Firm’s financial information
 A firm’s financial information refers to
results of business operation within a
specific ti...
 Example of external parties who use this
financial information are:
 Potential investors and firm shareholders
 Lender...
 By analyzing the given information,
managers could:
 Detect any deviation between the firm’s
forecasted sales and actua...
Sources of financial information
on companies in Malaysia
1. Annual report
2. KLSE handbook
3. KLSE daily diary- Company’s...
 A firm annual report prepared for the
shareholder presents two important types
of information
1. The 1st is a verbal sta...
Presentation of Financial
Information
 The financial information is generally
presented in three forms of reports.
1. Pro...
Azmi Company
Profit and Lost Statement
For the period ended 31/12/2002
Sales
Cost of good sold
RM 10,000,000
<6,000,000>
G...
Profit and loss statement
 The profit and lost statement
summarizes the firm’s revenue and
expenses over a period of time...
Items on the profit and loss
statement
Different methods, such as First in First Out (FIFO) and Last in Last
Out (LIFO), c...
 Example: evaluating ending inventory
Assume a firm makes purchases of an item to be sold every three
months. Each purcha...
 FIFO method:
 LIFO method:
Cost of the ending inventory
based on the FIFO method :
1000 units*RM4.00 = RM 4,000
Cost of...
 Different method thus give different values of
cost of goods sold. In this case, LIFO method
of inventory valuation prod...
Balance sheet
 This statement shows the firm’s assets
and the claims against those assets at a
moment in time.
Assets = L...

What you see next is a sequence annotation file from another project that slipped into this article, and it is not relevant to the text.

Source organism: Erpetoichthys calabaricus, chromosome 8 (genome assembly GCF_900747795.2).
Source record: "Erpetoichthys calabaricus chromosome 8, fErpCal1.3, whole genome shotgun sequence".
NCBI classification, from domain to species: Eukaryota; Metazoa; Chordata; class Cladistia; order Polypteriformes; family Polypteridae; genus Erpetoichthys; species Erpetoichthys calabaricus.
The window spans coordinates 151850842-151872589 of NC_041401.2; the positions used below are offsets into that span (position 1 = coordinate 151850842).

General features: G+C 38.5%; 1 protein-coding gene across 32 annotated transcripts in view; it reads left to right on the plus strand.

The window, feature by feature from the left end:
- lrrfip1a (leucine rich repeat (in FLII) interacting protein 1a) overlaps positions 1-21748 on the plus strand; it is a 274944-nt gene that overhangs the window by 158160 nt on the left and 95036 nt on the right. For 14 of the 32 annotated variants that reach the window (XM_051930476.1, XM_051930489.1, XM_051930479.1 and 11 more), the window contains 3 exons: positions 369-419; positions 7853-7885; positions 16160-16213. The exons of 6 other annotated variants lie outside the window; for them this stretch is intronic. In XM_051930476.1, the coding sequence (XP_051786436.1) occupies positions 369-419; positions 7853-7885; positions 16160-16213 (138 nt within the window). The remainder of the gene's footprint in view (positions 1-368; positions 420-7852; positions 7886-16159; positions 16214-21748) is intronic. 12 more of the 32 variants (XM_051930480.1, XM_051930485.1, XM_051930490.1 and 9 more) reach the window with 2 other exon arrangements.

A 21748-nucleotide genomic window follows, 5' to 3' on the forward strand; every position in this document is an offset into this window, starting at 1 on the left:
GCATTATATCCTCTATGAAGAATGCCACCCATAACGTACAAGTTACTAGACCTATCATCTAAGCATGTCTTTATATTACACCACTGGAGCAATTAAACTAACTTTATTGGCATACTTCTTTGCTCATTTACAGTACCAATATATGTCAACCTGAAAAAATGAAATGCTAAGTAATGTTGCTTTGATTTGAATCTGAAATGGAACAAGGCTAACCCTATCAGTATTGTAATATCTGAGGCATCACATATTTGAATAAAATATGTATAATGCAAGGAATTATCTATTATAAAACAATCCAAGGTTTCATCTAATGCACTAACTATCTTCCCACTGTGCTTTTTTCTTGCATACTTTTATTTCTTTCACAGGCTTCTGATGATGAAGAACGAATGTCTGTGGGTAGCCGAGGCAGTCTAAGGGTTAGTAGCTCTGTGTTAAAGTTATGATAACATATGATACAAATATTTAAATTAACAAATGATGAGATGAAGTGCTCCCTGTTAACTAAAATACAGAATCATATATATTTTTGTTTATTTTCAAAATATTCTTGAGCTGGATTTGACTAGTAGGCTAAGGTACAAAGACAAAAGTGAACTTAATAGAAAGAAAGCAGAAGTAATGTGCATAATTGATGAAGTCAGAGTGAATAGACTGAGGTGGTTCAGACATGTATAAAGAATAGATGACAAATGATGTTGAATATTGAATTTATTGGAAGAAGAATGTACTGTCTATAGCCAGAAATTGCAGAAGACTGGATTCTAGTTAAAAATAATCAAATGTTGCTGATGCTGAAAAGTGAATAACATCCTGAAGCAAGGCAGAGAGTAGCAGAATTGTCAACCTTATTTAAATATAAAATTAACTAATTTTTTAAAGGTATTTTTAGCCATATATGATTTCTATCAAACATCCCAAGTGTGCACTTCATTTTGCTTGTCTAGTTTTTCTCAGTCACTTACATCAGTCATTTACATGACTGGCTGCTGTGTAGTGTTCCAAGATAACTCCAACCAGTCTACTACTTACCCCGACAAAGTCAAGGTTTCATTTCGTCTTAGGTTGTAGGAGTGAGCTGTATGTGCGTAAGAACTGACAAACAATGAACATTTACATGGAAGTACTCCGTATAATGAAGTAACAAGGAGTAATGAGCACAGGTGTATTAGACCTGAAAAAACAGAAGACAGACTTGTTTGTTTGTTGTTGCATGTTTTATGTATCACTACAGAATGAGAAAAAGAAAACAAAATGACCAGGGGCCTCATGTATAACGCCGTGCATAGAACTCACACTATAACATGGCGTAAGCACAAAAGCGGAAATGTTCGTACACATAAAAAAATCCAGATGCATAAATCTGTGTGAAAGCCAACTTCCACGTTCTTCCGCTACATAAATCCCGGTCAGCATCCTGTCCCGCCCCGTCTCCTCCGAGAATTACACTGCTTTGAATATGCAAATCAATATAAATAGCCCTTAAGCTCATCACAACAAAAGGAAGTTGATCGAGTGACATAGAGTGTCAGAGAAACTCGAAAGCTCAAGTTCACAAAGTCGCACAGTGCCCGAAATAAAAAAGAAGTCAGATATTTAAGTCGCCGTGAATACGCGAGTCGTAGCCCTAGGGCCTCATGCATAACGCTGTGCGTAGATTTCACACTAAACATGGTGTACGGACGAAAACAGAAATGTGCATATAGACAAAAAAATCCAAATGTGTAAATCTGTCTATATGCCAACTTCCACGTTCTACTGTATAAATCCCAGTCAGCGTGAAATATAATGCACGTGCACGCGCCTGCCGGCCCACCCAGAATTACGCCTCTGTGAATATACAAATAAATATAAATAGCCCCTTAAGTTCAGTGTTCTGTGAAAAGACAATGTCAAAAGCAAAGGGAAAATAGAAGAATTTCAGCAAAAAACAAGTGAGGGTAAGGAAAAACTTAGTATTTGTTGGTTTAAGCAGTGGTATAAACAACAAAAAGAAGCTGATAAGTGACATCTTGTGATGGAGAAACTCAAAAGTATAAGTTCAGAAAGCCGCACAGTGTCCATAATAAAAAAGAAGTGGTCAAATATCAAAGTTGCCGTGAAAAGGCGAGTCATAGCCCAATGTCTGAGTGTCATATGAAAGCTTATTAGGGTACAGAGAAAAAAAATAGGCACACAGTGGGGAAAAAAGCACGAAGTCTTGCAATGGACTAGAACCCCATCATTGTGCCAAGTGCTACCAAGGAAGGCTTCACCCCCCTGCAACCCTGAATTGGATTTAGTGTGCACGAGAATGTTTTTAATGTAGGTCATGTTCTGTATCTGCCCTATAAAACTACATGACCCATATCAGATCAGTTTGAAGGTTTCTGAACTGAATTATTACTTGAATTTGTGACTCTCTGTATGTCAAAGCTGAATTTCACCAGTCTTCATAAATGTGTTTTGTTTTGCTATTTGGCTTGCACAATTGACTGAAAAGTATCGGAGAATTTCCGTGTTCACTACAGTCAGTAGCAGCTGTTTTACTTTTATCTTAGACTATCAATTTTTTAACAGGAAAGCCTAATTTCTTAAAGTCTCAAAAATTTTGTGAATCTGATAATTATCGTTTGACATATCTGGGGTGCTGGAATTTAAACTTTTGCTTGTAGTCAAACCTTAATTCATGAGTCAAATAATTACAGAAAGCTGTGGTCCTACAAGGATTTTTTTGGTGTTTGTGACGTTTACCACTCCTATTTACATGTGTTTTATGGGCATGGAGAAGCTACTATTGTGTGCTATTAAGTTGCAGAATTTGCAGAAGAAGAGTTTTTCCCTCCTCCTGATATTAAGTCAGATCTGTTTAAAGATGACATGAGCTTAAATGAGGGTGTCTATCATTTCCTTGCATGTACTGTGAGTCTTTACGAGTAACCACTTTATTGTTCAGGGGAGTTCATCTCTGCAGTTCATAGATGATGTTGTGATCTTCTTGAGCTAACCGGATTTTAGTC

 Assets
 Firm’s assets are arranged accordingly to their
liquidity.
 Liquidity in this case reflects the time required ...
 A firm’s assets can be divided into two categories:
1. Current assets
○ Items expected to become cash within one
year.(S...
2. Fixed assets
○ Assets that are expected to have life, longer
than one year.
○ Example: plant machinary, equipment
○ At ...
 Liabilities
 Liabilities represent company debts or obligations
to outsiders.
 Can be divided into:
○ Long term liabil...
 Equity
 Equity represent money that is supplied to the
company by the owners either throuh direct
investment or retaine...
 Retained earnings come from the profits of a
business that are not paid out to owners as
dividen. Instead, profit are re...
Cash flow statement
 Statement of cash flows shows the
detailed movement of cash in a firm.
 The movement is detected by...
 Asset increase = use of cash
 Purchase of assets with the firm’s cash.
 Therefore, this will reduce the firm’s total
c...
 Liability increase = source of cash
 Firm has obtained credit for its purchases or
obtain loan from the financial insti...
 Liability decrease = use of cash
 The firm has paid all of its credit purchases
made previously or paid off the loan
ob...
Developing statement of cash
flow
 To develop a statement of cash flow, it
requires three steps:
 Determining net cash f...
 Determining net cash flow from operating
activities
 Operating activities are things a company
does on a day to day bas...
 Determining net cash flow from investing
activities
 Investing activities normally include the
purchasing of fixed asse...
ABCD Co.
Balance Sheet Statement
As at 31/12/2012 (RM)
2001 2002
Cash 1,600 2,000
Account receivable 5,200 12,000
Inventor...
Acc 2023 chapter 2
Acc 2023 chapter 2
Acc 2023 chapter 2
Acc 2023 chapter 2
Acc 2023 chapter 2
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Acc 2023 chapter 2

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Acc 2023 chapter 2

  1. 1. Firm’s financial information  A firm’s financial information refers to results of business operation within a specific time period, state in monotery terms and used by both internal and external parties.  The time period for the financial information normally covers from six months to one year of firm business operations.
  2. 2.  Example of external parties who use this financial information are:  Potential investors and firm shareholders  Lender  Tax authorities  The internal parties in this case are the firm’s managers themselves. They need the information to see how effectively their firm is being run.